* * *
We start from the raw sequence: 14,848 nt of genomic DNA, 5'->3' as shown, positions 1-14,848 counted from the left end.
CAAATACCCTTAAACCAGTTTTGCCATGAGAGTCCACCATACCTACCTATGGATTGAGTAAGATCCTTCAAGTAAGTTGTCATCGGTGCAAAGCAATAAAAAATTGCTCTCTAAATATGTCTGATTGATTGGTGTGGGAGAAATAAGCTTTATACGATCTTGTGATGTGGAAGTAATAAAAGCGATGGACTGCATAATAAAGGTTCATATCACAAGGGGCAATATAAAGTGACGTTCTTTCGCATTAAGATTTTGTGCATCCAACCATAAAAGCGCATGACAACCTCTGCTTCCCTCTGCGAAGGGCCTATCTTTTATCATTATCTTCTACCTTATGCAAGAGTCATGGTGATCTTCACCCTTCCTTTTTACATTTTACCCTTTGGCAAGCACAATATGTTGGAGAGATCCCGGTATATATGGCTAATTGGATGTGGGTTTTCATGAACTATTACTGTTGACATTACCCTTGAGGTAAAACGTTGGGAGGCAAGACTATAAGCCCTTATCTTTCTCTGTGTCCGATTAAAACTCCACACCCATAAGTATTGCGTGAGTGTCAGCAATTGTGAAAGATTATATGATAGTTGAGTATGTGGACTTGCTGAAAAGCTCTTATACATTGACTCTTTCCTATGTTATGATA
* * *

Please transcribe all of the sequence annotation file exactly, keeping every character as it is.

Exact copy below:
We start from the raw sequence: 14,848 nt of genomic DNA, 5'->3' as shown, positions 1-14,848 counted from the left end.
CAAATACCCTTAAACCAGTTTTGCCATGAGAGTCCACCATACCTACCTATGGATTGAGTAAGATCCTTCAAGTAAGTTGTCATCGGTGCAAAGCAATAAAAAATTGCTCTCTAAATATGTCTGATTGATTGGTGTGGGAGAAATAAGCTTTATACGATCTTGTGATGTGGAAGTAATAAAAGCGATGGACTGCATAATAAAGGTTCATATCACAAGGGGCAATATAAAGTGACGTTCTTTCGCATTAAGATTTTGTGCATCCAACCATAAAAGCGCATGACAACCTCTGCTTCCCTCTGCGAAGGGCCTATCTTTTATCATTATCTTCTACCTTATGCAAGAGTCATGGTGATCTTCACCCTTCCTTTTTACATTTTACCCTTTGGCAAGCACAATATGTTGGAGAGATCCCGGTATATATGGCTAATTGGATGTGGGTTTTCATGAACTATTACTGTTGACATTACCCTTGAGGTAAAACGTTGGGAGGCAAGACTATAAGCCCTTATCTTTCTCTGTGTCCGATTAAAACTCCACACCCATAAGTATTGCGTGAGTGTCAGCAATTGTGAAAGATTATATGATAGTTGAGTATGTGGACTTGCTGAAAAGCTCTTATACATTGACTCTTTCCTATGTTATGATA